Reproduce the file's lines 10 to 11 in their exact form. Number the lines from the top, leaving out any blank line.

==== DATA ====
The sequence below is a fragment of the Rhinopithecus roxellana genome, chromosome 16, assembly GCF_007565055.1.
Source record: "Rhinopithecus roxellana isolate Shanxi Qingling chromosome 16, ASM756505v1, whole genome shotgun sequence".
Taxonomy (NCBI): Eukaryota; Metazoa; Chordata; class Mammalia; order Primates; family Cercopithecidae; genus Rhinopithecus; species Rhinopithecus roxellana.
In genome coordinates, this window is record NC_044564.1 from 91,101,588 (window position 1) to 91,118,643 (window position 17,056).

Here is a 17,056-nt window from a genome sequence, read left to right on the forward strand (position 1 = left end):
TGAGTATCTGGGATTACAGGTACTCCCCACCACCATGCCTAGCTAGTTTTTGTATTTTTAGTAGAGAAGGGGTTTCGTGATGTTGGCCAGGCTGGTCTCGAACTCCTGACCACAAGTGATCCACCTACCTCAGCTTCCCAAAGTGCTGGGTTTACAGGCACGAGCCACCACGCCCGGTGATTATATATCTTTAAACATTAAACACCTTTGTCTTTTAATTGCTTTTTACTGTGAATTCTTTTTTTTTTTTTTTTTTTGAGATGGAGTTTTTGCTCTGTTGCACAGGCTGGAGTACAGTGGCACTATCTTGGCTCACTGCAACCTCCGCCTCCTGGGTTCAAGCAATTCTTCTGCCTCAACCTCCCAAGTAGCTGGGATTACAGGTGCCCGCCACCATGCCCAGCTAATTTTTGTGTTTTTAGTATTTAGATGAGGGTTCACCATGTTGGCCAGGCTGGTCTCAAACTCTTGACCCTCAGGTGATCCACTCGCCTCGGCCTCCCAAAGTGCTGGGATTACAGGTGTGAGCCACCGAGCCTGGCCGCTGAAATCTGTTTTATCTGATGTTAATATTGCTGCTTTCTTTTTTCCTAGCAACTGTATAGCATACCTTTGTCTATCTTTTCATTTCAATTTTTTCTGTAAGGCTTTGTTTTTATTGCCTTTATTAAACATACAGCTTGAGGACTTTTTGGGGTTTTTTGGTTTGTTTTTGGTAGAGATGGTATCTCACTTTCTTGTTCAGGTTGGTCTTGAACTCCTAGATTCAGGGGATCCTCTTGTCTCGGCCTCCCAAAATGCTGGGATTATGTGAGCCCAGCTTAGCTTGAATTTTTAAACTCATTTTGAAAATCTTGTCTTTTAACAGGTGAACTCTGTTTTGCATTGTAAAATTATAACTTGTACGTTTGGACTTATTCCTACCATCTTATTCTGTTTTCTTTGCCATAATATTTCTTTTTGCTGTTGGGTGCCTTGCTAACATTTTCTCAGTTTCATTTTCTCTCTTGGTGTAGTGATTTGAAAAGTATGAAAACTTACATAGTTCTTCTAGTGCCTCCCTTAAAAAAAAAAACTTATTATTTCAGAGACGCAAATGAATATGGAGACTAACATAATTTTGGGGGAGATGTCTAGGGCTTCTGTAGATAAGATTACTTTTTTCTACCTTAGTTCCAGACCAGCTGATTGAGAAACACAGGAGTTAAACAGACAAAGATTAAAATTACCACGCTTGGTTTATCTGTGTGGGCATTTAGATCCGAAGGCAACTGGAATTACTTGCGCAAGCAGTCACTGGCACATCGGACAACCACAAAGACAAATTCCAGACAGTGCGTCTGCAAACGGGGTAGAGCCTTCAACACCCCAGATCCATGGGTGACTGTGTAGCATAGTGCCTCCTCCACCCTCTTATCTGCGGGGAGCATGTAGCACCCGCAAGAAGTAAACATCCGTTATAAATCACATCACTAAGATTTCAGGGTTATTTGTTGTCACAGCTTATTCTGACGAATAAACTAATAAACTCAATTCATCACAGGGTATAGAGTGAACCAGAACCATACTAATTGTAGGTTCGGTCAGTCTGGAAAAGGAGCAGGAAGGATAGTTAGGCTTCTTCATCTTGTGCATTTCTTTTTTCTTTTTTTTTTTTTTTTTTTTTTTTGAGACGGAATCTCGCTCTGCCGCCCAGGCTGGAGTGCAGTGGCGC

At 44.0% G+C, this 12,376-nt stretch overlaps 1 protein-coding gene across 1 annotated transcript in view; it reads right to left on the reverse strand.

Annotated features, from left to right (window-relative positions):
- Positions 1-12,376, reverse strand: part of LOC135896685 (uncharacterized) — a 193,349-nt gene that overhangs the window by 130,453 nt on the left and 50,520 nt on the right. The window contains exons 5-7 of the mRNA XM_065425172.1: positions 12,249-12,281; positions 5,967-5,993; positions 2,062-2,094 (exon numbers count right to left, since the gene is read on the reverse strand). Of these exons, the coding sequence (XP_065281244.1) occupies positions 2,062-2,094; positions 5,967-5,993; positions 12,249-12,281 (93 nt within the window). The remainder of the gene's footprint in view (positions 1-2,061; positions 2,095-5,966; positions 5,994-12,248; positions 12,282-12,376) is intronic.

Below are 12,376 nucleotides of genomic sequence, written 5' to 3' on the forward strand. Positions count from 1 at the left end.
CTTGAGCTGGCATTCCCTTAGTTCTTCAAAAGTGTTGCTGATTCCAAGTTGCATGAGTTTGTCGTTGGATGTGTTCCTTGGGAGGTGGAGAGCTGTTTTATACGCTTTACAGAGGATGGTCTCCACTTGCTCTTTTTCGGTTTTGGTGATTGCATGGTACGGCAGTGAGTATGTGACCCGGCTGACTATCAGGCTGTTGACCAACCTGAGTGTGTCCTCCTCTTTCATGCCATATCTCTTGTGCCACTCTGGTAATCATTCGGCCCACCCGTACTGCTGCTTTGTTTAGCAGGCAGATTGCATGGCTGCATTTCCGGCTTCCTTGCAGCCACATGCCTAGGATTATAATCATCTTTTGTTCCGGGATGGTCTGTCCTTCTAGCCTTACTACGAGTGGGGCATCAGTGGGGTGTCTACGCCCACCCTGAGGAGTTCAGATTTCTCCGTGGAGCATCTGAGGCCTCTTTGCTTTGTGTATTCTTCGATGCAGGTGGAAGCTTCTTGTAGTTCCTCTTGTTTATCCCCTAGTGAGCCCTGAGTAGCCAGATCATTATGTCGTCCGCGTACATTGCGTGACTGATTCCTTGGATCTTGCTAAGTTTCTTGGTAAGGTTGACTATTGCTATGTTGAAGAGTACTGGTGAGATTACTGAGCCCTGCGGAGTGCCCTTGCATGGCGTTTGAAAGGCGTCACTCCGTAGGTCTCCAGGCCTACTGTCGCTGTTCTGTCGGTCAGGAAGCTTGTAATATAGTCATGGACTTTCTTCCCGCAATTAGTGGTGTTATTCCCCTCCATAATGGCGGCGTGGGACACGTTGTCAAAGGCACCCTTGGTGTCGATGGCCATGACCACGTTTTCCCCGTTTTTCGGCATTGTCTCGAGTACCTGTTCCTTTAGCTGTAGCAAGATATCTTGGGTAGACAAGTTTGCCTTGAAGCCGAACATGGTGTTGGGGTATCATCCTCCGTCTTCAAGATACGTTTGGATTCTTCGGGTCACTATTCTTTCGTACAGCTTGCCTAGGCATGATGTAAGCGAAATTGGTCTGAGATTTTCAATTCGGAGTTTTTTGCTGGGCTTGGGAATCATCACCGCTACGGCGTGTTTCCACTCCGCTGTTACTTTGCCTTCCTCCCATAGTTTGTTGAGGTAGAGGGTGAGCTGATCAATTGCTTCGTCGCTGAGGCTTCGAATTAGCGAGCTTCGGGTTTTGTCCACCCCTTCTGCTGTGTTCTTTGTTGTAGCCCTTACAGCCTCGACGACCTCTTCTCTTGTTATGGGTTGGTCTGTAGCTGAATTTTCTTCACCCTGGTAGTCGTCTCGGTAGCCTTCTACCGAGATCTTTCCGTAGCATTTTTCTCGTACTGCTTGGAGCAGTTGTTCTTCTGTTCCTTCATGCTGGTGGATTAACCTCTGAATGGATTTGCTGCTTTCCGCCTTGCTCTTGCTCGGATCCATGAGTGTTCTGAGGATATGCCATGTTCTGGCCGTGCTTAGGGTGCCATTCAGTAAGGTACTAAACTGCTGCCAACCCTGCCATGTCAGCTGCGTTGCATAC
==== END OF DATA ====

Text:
Below are 12,376 nucleotides of genomic sequence, written 5' to 3' on the forward strand. Positions count from 1 at the left end.
CTTGAGCTGGCATTCCCTTAGTTCTTCAAAAGTGTTGCTGATTCCAAGTTGCATGAGTTTGTCGTTGGATGTGTTCCTTGGGAGGTGGAGAGCTGTTTTATACGCTTTACAGAGGATGGTCTCCACTTGCTCTTTTTCGGTTTTGGTGATTGCATGGTACGGCAGTGAGTATGTGACCCGGCTGACTATCAGGCTGTTGACCAACCTGAGTGTGTCCTCCTCTTTCATGCCATATCTCTTGTGCCACTCTGGTAATCATTCGGCCCACCCGTACTGCTGCTTTGTTTAGCAGGCAGATTGCATGGCTGCATTTCCGGCTTCCTTGCAGCCACATGCCTAGGATTATAATCATCTTTTGTTCCGGGATGGTCTGTCCTTCTAGCCTTACTACGAGTGGGGCATCAGTGGGGTGTCTACGCCCACCCTGAGGAGTTCAGATTTCTCCGTGGAGCATCTGAGGCCTCTTTGCTTTGTGTATTCTTCGATGCAGGTGGAAGCTTCTTGTAGTTCCTCTTGTTTATCCCCTAGTGAGCCCTGAGTAGCCAGATCATTATGTCGTCCGCGTACATTGCGTGACTGATTCCTTGGATCTTGCTAAGTTTCTTGGTAAGGTTGACTATTGCTATGTTGAAGAGTACTGGTGAGATTACTGAGCCCTGCGGAGTGCCCTTGCATGGCGTTTGAAAGGCGTCACTCCGTAGGTCTCCAGGCCTACTGTCGCTGTTCTGTCGGTCAGGAAGCTTGTAATATAGTCATGGACTTTCTTCCCGCAATTAGTGGTGTTATTCCCCTCCATAATGGCGGCGTGGGACACGTTGTCAAAGGCACCCTTGGTGTCGATGGCCATGACCACGTTTTCCCCGTTTTTCGGCATTGTCTCGAGTACCTGTTCCTTTAGCTGTAGCAAGATATCTTGGGTAGACAAGTTTGCCTTGAAGCCGAACATGGTGTTGGGGTATCATCCTCCGTCTTCAAGATACGTTTGGATTCTTCGGGTCACTATTCTTTCGTACAGCTTGCCTAGGCATGATGTAAGCGAAATTGGTCTGAGATTTTCAATTCGGAGTTTTTTGCTGGGCTTGGGAATCATCACCGCTACGGCGTGTTTCCACTCCGCTGTTACTTTGCCTTCCTCCCATAGTTTGTTGAGGTAGAGGGTGAGCTGATCAATTGCTTCGTCGCTGAGGCTTCGAATTAGCGAGCTTCGGGTTTTGTCCACCCCTTCTGCTGTGTTCTTTGTTGTAGCCCTTACAGCCTCGACGACCTCTTCTCTTGTTATGGGTTGGTCTGTAGCTGAATTTTCTTCACCCTGGTAGTCGTCTCGGTAGCCTTCTACCGAGATCTTTCCGTAGCATTTTTCTCGTACTGCTTGGAGCAGTTGTTCTTCTGTTCCTTCATGCTGGTGGATTAACCTCTGAATGGATTTGCTGCTTTCCGCCTTGCTCTTGCTCGGATCCATGAGTGTTCTGAGGATATGCCATGTTCTGGCCGTGCTTAGGGTGCCATTCAGTAAGGTACTAAACTGCTGCCAACCCTGCCATGTCAGCTGCGTTGCATAC